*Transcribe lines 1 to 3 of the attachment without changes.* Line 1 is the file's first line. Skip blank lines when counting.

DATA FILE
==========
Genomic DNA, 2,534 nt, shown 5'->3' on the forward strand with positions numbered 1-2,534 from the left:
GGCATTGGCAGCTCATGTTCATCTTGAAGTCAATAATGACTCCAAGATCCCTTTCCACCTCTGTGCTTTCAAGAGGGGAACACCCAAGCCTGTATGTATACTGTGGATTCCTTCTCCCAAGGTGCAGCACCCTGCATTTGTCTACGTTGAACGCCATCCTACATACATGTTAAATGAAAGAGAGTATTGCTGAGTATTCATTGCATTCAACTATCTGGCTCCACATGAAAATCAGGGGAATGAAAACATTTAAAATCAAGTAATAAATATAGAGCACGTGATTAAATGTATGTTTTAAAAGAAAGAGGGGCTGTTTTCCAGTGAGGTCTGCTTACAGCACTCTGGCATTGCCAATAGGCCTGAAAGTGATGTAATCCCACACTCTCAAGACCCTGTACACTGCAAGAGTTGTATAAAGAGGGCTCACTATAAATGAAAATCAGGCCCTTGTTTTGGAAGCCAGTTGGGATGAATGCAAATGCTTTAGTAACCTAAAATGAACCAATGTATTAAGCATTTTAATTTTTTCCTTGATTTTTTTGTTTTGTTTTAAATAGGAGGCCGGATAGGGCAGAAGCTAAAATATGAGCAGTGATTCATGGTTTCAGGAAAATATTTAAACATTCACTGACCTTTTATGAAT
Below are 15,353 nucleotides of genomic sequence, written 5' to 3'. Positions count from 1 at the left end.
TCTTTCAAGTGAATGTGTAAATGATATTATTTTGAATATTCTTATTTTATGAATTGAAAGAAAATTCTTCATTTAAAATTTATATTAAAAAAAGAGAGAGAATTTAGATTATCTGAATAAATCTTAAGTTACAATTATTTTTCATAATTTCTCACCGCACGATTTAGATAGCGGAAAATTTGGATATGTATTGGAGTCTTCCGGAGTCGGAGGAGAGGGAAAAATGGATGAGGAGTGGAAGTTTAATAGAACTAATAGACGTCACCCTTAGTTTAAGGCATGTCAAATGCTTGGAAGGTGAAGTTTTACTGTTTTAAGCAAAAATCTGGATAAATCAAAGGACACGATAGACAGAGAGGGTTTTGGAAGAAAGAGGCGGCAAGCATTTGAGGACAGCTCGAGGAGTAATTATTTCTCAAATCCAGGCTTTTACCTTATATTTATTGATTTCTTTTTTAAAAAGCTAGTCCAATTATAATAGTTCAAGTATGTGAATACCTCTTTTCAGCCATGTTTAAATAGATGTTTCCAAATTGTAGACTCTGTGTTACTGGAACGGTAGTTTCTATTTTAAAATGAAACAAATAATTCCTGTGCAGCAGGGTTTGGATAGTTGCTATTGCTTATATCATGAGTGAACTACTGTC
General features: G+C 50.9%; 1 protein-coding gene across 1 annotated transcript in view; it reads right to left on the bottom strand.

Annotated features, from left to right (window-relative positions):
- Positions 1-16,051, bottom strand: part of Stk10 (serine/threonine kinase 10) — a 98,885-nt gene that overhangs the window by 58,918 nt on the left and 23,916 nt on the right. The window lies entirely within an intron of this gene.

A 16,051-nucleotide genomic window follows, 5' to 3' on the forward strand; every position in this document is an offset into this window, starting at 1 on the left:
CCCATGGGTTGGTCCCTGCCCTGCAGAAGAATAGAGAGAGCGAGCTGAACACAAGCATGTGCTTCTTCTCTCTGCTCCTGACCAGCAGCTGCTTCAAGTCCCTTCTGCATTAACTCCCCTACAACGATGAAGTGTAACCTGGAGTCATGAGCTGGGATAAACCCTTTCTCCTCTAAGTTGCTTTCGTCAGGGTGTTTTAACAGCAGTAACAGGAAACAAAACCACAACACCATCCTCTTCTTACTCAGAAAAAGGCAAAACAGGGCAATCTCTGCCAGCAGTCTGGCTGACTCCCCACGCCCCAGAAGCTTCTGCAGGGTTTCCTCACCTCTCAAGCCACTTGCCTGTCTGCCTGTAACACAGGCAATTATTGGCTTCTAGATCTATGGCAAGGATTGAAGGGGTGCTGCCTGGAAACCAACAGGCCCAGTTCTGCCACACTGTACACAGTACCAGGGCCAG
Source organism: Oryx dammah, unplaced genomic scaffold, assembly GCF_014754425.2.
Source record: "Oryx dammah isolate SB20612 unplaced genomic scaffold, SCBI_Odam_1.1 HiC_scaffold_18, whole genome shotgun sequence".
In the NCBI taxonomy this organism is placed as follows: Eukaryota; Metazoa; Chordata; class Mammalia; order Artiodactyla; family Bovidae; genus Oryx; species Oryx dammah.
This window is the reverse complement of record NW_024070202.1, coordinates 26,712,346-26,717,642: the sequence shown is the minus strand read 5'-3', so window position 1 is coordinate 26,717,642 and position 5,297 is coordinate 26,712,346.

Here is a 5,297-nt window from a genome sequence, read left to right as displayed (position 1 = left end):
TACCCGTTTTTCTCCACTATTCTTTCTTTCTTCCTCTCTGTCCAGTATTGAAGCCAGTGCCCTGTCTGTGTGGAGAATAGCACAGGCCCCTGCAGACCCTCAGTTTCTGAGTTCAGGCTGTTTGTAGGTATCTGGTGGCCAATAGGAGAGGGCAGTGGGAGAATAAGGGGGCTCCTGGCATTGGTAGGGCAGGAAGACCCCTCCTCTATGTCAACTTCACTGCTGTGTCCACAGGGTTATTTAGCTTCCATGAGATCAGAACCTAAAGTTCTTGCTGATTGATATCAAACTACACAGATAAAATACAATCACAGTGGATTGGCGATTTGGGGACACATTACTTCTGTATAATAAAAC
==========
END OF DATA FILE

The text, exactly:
Genomic DNA, 2,534 nt, shown 5'->3' on the forward strand with positions numbered 1-2,534 from the left:
GGCATTGGCAGCTCATGTTCATCTTGAAGTCAATAATGACTCCAAGATCCCTTTCCACCTCTGTGCTTTCAAGAGGGGAACACCCAAGCCTGTATGTATACTGTGGATTCCTTCTCCCAAGGTGCAGCACCCTGCATTTGTCTACGTTGAACGCCATCCTACATACATGTTAAATGAAAGAGAGTATTGCTGAGTATTCATTGCATTCAACTATCTGGCTCCACATGAAAATCAGGGGAATGAAAACATTTAAAATCAAGTAATAAATATAGAGCACGTGATTAAATGTATGTTTTAAAAGAAAGAGGGGCTGTTTTCCAGTGAGGTCTGCTTACAGCACTCTGGCATTGCCAATAGGCCTGAAAGTGATGTAATCCCACACTCTCAAGACCCTGTACACTGCAAGAGTTGTATAAAGAGGGCTCACTATAAATGAAAATCAGGCCCTTGTTTTGGAAGCCAGTTGGGATGAATGCAAATGCTTTAGTAACCTAAAATGAACCAATGTATTAAGCATTTTAATTTTTTCCTTGATTTTTTTGTTTTGTTTTAAATAGGAGGCCGGATAGGGCAGAAGCTAAAATATGAGCAGTGATTCATGGTTTCAGGAAAATATTTAAACATTCACTGACCTTTTATGAAT
Below are 15,353 nucleotides of genomic sequence, written 5' to 3'. Positions count from 1 at the left end.